Child witnesses of Chicago gun violence talk their way through the pain

Chicago kids recount stories of violence in t... 02:49

CHICAGO -- The police dispatch calls in South Chicago come with numbing regularity. But for those who see what the rest of us only hear, there's a pain that is real and long-lasting.

And on the far South Side of Chicago, young eyewitnesses are trying to talk their way through it.

Chicago kids tell their stories: "Will I live... 01:17

In a 16-week program at the YMCA of Metro Chicago called Story Squad, kids eight to eighteen learn how to compose narratives that turn their harrowing personal experiences into recorded stories.

"I remember being about seven when I first got caught in a cross-fire. I was standing on the porch and waiting for my pops to come down the stairs," sixteen-year-old Malek Hunter said in his story.

He was one of the first participants. "It just helps me, inside," he said of the Story Squad program.

These children's stories are unimaginable to Chicagoans who live just a few miles away.

For 14-year-old Edward, 15-year-old Jalissa, 14-year old Cierra and Malek, they are not fairy tales. They all told CBS News' Dean Reynolds they've witnessed shootings.

storysquaden.png
Cierra, Edward, Jalissa, and Malek share their stories of growing up amid Chicago violence. CBS News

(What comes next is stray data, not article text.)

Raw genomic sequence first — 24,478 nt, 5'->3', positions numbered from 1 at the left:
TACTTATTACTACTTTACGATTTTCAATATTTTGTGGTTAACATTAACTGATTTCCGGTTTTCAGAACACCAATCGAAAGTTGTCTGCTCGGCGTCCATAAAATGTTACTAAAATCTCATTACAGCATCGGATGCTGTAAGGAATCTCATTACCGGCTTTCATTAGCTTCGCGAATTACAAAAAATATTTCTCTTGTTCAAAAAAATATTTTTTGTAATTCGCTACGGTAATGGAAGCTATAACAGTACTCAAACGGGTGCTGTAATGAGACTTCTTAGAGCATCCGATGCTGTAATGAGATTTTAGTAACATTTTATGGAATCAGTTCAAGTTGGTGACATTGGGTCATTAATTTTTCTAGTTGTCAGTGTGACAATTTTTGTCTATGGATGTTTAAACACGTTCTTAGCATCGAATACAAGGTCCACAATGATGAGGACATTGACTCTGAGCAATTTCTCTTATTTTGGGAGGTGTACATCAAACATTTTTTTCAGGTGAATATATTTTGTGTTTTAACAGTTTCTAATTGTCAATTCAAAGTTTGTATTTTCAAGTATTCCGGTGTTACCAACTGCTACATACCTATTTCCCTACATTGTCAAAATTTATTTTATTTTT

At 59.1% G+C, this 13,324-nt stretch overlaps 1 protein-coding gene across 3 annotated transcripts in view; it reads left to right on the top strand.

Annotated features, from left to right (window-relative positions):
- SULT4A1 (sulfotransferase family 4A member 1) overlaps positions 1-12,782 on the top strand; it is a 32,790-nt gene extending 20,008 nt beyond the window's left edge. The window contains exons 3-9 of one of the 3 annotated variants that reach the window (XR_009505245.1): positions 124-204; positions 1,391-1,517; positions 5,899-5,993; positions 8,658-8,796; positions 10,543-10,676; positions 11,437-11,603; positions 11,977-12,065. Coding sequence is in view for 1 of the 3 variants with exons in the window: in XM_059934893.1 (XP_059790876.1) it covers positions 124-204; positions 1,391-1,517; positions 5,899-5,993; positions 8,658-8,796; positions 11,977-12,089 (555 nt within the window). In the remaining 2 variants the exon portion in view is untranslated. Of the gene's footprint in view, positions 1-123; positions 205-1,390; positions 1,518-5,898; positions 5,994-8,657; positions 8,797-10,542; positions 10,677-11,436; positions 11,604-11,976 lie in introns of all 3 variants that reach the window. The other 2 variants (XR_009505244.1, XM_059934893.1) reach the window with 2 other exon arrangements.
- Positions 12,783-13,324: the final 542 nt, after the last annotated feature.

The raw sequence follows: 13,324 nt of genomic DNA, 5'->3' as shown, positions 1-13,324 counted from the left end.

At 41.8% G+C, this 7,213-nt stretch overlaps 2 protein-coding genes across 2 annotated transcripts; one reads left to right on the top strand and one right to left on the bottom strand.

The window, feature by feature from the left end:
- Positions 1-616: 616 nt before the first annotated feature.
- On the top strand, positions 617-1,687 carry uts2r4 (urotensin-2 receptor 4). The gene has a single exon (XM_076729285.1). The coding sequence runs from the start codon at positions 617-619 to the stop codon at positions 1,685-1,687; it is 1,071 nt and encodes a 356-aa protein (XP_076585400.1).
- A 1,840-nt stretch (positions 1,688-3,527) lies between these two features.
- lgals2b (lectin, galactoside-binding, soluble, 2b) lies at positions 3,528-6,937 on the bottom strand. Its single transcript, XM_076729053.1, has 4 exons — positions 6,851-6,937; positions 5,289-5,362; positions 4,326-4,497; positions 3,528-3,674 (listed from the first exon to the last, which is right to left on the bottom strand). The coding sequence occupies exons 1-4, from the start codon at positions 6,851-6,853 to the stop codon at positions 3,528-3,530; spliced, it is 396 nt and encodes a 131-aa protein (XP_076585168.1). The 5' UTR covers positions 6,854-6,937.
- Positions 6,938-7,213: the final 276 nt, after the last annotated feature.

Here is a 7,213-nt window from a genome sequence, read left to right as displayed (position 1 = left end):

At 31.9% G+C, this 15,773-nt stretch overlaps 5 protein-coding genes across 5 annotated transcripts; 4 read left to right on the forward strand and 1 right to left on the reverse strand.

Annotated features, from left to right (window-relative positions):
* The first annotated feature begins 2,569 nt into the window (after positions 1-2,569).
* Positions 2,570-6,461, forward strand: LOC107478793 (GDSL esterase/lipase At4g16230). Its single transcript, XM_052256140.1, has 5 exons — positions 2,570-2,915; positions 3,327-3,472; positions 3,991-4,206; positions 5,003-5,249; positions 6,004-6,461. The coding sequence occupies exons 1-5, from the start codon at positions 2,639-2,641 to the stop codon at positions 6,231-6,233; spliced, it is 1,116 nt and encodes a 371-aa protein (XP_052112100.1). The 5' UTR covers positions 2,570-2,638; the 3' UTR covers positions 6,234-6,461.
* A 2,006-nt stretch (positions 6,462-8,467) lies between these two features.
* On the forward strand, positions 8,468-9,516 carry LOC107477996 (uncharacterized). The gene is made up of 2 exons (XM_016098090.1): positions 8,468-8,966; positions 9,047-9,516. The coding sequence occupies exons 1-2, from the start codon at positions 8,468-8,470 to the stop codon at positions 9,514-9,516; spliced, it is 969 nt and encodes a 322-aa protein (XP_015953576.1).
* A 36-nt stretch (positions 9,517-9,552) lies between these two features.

"One was right by the side of my house, Edward said. "One was in front of my house," Jalissa followed.

Grant Buhr runs the two-year old program. He's part sound engineer, part social worker.

stroysquad.png
Grant Buhr works with a Story Squad teen on her story CBS News

"The next stage of Story Squad is finding ways to plug in these stories into a policy environment where they can have real impact."

"Story Squad" helps young gun violence victim... 00:54

And while talking about it does help, these are still children after all.

"All of a sudden I hear three gun shots. One of my brothers said to my mom, 'Mom, I got shot!'" Cierra described in her story.

She became emotional in her interview with CBS News. "How's your brother doing today?" Reynolds asked.

"He's doing good," Cierra told him.

So one story at least has a happy ending.